According to a news source, a federal court in New Jersey has dismissed claims that the manufacturer of a beverage containing high-fructose corn syrup (HFCS) deceived the public by promoting the product as “all natural.” The court apparently based its ruling on federal preemption, leaving it to the Food and Drug Administration (FDA) to define the terms “natural” and “all natural.” U.S. District Judge Mary Cooper reportedly stated, “This court will not determine that which the FDA, with all of its scientific expertise, has yet to determine, namely how the terms ‘natural’ and ‘all natural’ should be defined and whether either may be used on the label of a beverage containing HFCS. Instead, this court will allow the FDA, which has already set forth specific requirements for what must be included on beverage labels, to decide whether such a determination is necessary and warranted.”

The ruling specifically applies to Snapple® drinks and, according to an attorney with the Center for Science in the Public Interest (CSPI), which has threatened similar litigation against Cadbury Schweppes and is backing such claims against Kraft, only those cases filed in New Jersey. CSPI’s director of litigation reportedly claimed, “I doubt that other courts will follow [the N.J. case], because it is very much on the bleeding edge of preemption law, far ahead of what the [U.S.] Supreme Court has said.” He was also quoted as saying, “we will keep suing companies outside New Jersey, so they should not take great comfort in having persuaded one judge.”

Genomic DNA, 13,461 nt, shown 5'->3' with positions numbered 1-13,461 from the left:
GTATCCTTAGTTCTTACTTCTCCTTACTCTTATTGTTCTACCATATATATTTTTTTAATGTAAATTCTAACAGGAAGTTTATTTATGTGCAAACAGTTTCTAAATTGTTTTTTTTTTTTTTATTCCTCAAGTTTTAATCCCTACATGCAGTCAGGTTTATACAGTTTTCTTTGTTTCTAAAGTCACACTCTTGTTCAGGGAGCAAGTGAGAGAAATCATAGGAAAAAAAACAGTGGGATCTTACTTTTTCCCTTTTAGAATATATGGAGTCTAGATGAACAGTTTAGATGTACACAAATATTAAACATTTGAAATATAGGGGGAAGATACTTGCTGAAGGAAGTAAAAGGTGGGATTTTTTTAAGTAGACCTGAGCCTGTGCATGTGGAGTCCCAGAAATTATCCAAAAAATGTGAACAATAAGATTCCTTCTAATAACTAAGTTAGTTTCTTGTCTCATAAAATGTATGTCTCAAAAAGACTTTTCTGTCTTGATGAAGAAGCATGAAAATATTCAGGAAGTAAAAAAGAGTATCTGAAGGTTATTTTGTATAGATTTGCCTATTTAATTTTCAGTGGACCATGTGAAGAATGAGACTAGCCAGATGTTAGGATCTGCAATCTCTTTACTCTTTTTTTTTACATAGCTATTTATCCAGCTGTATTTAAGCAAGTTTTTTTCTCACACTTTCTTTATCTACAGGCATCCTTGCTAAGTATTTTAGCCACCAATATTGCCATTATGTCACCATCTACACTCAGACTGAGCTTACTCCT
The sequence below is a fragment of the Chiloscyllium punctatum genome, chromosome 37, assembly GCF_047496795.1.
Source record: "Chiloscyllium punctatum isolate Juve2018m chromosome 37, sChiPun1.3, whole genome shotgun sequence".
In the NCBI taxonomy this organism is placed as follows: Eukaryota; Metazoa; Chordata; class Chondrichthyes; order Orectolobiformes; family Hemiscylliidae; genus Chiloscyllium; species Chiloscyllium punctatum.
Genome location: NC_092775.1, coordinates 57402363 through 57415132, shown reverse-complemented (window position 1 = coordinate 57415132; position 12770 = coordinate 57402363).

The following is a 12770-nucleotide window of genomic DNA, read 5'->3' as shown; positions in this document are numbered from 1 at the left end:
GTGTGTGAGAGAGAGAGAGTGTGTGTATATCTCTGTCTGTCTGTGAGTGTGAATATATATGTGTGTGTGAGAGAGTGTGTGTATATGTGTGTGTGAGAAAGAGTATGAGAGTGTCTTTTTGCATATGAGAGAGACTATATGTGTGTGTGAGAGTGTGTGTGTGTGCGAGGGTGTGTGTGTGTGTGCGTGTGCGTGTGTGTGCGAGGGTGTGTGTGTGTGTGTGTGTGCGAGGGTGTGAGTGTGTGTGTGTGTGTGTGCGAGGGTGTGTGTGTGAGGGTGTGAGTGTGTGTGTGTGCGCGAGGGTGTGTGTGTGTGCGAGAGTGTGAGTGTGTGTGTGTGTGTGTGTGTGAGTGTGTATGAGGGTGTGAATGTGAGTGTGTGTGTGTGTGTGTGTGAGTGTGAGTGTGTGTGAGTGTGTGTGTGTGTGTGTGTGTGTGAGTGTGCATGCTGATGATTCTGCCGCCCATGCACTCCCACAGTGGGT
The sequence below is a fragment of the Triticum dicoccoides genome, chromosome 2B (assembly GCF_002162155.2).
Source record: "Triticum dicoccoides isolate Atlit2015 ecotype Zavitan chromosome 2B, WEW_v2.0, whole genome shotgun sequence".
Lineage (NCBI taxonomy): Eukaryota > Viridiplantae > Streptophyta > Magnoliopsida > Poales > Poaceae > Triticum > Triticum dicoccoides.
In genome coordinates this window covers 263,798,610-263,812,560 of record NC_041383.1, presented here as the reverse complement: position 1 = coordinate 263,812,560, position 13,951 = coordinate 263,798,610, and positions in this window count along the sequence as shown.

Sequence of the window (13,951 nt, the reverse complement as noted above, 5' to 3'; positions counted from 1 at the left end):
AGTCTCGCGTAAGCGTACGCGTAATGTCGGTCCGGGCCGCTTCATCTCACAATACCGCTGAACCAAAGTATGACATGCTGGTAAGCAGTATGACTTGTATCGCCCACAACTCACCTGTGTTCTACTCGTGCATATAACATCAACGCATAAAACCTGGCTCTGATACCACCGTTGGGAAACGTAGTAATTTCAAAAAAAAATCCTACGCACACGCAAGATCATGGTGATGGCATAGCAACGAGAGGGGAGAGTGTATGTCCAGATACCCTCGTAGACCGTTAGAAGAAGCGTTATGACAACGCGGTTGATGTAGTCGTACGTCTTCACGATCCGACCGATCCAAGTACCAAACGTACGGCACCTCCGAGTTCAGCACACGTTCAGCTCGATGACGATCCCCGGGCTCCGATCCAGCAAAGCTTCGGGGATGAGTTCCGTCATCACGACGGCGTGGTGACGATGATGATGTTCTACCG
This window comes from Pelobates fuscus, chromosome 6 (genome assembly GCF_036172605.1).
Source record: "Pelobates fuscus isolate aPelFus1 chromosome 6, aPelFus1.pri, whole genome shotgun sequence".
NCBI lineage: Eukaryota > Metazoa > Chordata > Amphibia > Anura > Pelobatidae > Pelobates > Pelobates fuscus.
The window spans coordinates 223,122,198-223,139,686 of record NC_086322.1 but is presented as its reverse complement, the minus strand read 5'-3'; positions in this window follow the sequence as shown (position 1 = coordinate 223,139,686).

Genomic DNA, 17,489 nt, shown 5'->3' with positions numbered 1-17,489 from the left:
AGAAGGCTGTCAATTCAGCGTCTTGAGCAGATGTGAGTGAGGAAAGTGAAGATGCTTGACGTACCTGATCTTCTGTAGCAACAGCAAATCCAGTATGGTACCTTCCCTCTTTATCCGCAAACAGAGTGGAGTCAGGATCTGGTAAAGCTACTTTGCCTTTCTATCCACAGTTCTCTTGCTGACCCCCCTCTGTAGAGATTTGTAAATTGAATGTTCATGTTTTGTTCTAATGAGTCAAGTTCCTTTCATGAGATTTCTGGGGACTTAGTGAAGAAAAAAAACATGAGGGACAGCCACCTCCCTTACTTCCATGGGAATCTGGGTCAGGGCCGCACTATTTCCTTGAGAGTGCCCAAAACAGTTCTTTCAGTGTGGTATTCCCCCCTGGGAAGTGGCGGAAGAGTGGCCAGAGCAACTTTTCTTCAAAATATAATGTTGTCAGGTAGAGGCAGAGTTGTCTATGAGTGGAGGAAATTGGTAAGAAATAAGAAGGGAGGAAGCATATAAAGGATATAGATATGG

Other legal commentators suggest that the decision simply maintains the status quo. While the FDA has not defined “natural,” it does have a policy which provides that such products do not contain any artificial or synthetic substances of the type that would not normally be expected in food. An agency official reportedly responded to a specific request about HFCS by stating, “we would object to the use of the term ‘natural’ on a product containing HFCS.” That said, the FDA has not formalized this approach through a rulemaking or published industry guidance. See FoodUSAnavigator.com, June 19, 2008.

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For decades, manufacturers, distributors and retailers at every link in the food chain have come to Shook, Hardy & Bacon to partner with a legal team that understands the issues they face in today's evolving food production industry. Shook attorneys work with some of the world's largest food, beverage and agribusiness companies to establish preventative measures, conduct internal audits, develop public relations strategies, and advance tort reform initiatives.

2 Comments

  1. […] beverages to replace HFCS with sugar. Additional information about the litigation appears in issue 264 of this Update. A company spokesperson has been quoted as saying in response to the ruling, “We […]

  2. […] later backtracked on that position. Some courts presiding over HFCS lawsuits stayed cases while waiting for FDA […]

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